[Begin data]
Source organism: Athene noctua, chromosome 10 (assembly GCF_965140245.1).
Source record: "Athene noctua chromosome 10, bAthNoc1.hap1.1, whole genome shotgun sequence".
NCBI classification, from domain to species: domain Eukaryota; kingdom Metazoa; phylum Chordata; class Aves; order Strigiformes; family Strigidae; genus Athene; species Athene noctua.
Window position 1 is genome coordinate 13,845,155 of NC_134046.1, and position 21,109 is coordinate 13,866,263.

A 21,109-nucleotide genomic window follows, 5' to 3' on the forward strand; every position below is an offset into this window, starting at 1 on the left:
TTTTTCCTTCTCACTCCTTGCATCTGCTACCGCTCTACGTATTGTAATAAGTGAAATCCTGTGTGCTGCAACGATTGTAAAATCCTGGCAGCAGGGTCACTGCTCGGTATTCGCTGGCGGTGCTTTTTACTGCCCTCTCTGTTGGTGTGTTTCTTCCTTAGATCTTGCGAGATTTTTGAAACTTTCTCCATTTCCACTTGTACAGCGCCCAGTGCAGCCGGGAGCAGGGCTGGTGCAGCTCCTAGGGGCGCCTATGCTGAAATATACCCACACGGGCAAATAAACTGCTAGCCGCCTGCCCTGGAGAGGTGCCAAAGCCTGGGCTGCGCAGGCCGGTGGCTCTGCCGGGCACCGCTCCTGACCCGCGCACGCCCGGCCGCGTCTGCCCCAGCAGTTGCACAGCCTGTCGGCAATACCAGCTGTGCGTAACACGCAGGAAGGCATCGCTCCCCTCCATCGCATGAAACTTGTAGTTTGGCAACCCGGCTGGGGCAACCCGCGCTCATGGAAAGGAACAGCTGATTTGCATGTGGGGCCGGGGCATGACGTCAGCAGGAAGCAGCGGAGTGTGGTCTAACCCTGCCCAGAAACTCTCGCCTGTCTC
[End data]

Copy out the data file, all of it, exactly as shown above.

Source organism: Athene noctua, chromosome 10 (assembly GCF_965140245.1).
Source record: "Athene noctua chromosome 10, bAthNoc1.hap1.1, whole genome shotgun sequence".
NCBI classification, from domain to species: domain Eukaryota; kingdom Metazoa; phylum Chordata; class Aves; order Strigiformes; family Strigidae; genus Athene; species Athene noctua.
Window position 1 is genome coordinate 13,845,155 of NC_134046.1, and position 21,109 is coordinate 13,866,263.

A 21,109-nucleotide genomic window follows, 5' to 3' on the forward strand; every position below is an offset into this window, starting at 1 on the left:
TTTTTCCTTCTCACTCCTTGCATCTGCTACCGCTCTACGTATTGTAATAAGTGAAATCCTGTGTGCTGCAACGATTGTAAAATCCTGGCAGCAGGGTCACTGCTCGGTATTCGCTGGCGGTGCTTTTTACTGCCCTCTCTGTTGGTGTGTTTCTTCCTTAGATCTTGCGAGATTTTTGAAACTTTCTCCATTTCCACTTGTACAGCGCCCAGTGCAGCCGGGAGCAGGGCTGGTGCAGCTCCTAGGGGCGCCTATGCTGAAATATACCCACACGGGCAAATAAACTGCTAGCCGCCTGCCCTGGAGAGGTGCCAAAGCCTGGGCTGCGCAGGCCGGTGGCTCTGCCGGGCACCGCTCCTGACCCGCGCACGCCCGGCCGCGTCTGCCCCAGCAGTTGCACAGCCTGTCGGCAATACCAGCTGTGCGTAACACGCAGGAAGGCATCGCTCCCCTCCATCGCATGAAACTTGTAGTTTGGCAACCCGGCTGGGGCAACCCGCGCTCATGGAAAGGAACAGCTGATTTGCATGTGGGGCCGGGGCATGACGTCAGCAGGAAGCAGCGGAGTGTGGTCTAACCCTGCCCAGAAACTCTCGCCTGTCTC